The figures' elongated proportions and elegant postures, which recall Calvaert's example, are characteristic of Reni's sfondrato period and typify his earliest works painted in Rome. Stephen Pepper originally proposed a date of circa 1607-1608 for the picture, but later accepted the dating of circa 1602-1603 first advanced by Sir Denis Mahon. Supporting this earlier date, scholars have pointed to a clarity and brilliance of colour that reveal the influence of the Cavaliere d'Arpino, whose work had an especially strong effect on Reni during his first years in Rome. Indeed, the Cavaliere's own Rest on the Flight into Egypt of circa 1590-1600 (Boston, Museum of Fine Arts, Boston), probably made for the Barberini family (for whom Reni also worked), may have inspired the motif of the sumptuous pillow on which Joseph reclines, rapt in familial adoration.
Along with that of the Cavaliere, Reni was exposed to myriad new influences upon his arrival in Rome. Caravaggio's Rest on the Flight into Egypt of circa 1597 (Rome, Galleria Doria Pamphilj), almost certainly in the city at that time, may have inspired Reni's elegantly posed angel, whose physiognomy shown in profile and framed with red-blond curls is quite similar. Reni also surely knew Titian's great Aldobrandini Madonna (London, National Gallery) and The Offering to Venus (Madrid, Museo del Prado), then in the collection of Cardinal Pietro Aldobrandini (1571-1621), who was another of Reni's early patrons in Rome. Indeed, in our picture, the angel presenting a bowl of fruit to the Madonna, who gingerly selects a piece, recalls the gestures of Saint John the Baptist and Mary in Titian's Aldobrandini Madonna. In the Venetian master's The Offering to Venus, cherubs cavort in front of a statue of Venus with woven baskets filled with fruit; the comparable motif in the present picture suggests that Reni was inspired by this iconic work as well. Several decades later, just a few years after his own arrival in Rome, Poussin too would look to The Offering to Venus, including his own woven fruit baskets in a Rest on the Flight into Egypt (New York, Metropolitan Museum of Art).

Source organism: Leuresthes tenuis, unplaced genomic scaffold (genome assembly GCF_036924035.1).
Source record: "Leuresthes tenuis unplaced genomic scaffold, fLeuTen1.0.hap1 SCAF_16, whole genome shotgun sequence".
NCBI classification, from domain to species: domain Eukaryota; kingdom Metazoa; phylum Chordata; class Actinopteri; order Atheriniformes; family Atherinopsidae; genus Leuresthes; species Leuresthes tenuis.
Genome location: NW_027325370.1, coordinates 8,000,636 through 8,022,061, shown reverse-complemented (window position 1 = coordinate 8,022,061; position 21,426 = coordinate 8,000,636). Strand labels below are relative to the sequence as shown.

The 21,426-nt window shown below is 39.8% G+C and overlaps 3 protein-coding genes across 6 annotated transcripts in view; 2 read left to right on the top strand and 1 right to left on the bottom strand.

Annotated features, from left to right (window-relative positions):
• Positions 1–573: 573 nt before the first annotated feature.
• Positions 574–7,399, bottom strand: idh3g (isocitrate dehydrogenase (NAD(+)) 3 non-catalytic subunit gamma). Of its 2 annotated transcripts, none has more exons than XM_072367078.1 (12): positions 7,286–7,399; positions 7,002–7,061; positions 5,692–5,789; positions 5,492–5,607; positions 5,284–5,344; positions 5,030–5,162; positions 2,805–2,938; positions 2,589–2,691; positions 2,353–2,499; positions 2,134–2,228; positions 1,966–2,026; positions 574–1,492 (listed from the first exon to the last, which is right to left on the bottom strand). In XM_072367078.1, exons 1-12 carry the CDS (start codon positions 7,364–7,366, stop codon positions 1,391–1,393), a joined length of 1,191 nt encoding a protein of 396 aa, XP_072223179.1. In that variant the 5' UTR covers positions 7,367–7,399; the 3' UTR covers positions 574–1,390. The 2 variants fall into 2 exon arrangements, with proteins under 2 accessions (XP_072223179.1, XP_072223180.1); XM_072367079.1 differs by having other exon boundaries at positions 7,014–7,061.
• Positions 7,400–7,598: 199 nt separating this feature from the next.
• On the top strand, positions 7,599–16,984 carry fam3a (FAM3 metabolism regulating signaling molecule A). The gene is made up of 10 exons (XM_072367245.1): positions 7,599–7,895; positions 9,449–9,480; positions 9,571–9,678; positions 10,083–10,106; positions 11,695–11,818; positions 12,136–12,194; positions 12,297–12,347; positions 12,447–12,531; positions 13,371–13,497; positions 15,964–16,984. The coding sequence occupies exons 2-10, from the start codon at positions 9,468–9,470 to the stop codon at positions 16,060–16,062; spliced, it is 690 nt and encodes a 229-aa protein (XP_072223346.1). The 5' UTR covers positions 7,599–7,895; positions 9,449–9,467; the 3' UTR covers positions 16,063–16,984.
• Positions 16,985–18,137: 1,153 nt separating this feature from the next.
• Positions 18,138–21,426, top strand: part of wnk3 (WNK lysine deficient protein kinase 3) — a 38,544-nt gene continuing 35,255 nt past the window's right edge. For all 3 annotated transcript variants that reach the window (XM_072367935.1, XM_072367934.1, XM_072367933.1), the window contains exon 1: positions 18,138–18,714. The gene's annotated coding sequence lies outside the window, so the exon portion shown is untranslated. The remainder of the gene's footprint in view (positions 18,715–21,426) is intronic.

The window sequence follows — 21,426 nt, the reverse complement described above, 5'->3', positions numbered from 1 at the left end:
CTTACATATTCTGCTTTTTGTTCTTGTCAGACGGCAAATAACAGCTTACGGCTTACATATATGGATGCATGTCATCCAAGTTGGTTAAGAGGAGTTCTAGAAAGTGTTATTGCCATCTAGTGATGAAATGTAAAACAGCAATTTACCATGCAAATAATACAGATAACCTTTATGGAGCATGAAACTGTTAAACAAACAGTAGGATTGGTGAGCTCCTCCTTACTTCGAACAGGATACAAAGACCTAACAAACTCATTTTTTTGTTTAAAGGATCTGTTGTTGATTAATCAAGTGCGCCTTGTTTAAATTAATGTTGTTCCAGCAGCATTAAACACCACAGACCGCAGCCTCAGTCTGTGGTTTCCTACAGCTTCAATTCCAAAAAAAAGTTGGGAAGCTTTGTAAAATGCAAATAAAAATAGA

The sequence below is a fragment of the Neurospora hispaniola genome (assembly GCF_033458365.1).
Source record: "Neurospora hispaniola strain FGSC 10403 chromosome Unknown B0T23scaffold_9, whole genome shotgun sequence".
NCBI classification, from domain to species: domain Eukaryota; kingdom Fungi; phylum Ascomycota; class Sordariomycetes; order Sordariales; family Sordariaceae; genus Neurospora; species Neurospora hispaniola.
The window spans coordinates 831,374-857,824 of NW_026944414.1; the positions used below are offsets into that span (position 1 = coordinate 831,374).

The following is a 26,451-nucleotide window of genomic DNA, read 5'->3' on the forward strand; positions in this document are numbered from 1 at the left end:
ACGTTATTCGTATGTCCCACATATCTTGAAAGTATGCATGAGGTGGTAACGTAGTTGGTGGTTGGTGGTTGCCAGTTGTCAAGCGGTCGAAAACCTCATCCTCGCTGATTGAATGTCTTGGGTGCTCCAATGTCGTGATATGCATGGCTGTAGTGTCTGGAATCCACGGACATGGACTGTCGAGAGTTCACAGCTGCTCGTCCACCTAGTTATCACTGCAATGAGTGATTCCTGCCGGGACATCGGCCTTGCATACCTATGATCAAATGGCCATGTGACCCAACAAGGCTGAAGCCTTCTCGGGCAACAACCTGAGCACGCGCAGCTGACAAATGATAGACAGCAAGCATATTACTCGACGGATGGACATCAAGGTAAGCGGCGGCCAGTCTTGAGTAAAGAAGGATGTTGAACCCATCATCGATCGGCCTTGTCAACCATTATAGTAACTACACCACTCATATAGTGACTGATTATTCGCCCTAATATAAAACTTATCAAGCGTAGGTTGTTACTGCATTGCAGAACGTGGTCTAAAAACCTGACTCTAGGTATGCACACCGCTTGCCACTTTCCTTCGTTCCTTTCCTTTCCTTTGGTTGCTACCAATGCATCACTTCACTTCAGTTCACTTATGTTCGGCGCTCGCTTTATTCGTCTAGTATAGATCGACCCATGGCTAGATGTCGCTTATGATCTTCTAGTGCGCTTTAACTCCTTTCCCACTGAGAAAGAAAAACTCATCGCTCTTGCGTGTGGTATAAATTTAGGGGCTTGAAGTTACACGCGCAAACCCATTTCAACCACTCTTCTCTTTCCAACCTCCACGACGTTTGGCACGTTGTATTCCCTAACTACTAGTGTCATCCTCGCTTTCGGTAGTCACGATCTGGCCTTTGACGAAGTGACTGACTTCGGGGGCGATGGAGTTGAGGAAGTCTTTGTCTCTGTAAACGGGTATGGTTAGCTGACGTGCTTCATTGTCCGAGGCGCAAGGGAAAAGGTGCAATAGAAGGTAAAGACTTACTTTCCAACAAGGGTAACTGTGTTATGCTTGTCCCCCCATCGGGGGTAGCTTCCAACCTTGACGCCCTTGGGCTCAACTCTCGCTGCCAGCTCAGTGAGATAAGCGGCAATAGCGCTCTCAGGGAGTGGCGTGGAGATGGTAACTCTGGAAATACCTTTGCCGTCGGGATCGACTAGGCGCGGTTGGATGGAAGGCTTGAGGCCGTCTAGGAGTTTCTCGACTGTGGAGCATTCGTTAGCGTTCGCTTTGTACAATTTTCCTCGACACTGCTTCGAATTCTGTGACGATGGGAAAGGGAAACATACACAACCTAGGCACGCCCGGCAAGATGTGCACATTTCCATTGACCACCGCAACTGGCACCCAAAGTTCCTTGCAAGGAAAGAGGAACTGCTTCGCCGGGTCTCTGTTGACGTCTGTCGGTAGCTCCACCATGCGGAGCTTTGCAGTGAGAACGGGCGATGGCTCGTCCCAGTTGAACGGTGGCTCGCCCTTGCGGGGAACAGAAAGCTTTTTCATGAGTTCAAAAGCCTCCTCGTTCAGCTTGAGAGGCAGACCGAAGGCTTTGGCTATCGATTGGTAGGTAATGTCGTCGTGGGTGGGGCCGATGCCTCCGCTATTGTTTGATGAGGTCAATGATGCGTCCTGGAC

Stephen Pepper has suggested that the present copper may well have been commissioned by Cardinal Sfondrato, possibly reflected in a payment made by Sfondrato to Reni on 15 November 1602. He has further suggested that The Rest on the Flight into Egypt was among a group of 71 paintings which Cardinal Sfondrato sold to Cardinal Scipione Borhese (1576-1633) in 1608 (see S. Pepper, 1990, in Accademia Clementina, loc. cit.). Cardinal Borghese was himself a renowned patron of the arts and one of the most important supporters of the young Bernini. The Cardinal built the Villa Borghese in Rome to house his magnificent collection, including works by Fra Angelico, Raphael, Michelangelo, Titian, and Caravaggio, as well as ancient sculpture. The present copper is recorded in a 1650 inventory of the Villa Borghese: 'Nel camerino che segue, pieno tutto di quadri piccoli, la Madonnina vicino al letto, alla quale un angelo presenta una tazza di fruti e di Guido Reni' ('in the little room that follows, completely full of small pictures, the small Madonna near the bed, in which an angel presents a tazza of fruit, is by Guido Reni'). It appears again in the Borghese inventory of 1693, which records: '...un quadretto simile, la Madonna il Bambino San Giuseppe e San Giovannino con un angelo che porta una canestra di frutti del n. 485 cornice dorata di Guido Reni' ('...a similar small picture, the Madonna, the Christ child, Saint Joseph, and the young Saint John with an angel who carries a basket of fruit, in a gilded frame no. 485 by Guido Reni'; see P. Della Pergola, loc. cit.). Long sheltered in one of the most celebrated and important art collections in all of Rome, this intimate copper reveals the virtuosic precision of handling, emotional sensitivity, and formal sophistication for which Reni's art is renowned. It also sheds light on a rich and formative moment in the career of one of the greatest artists of seicento Italy.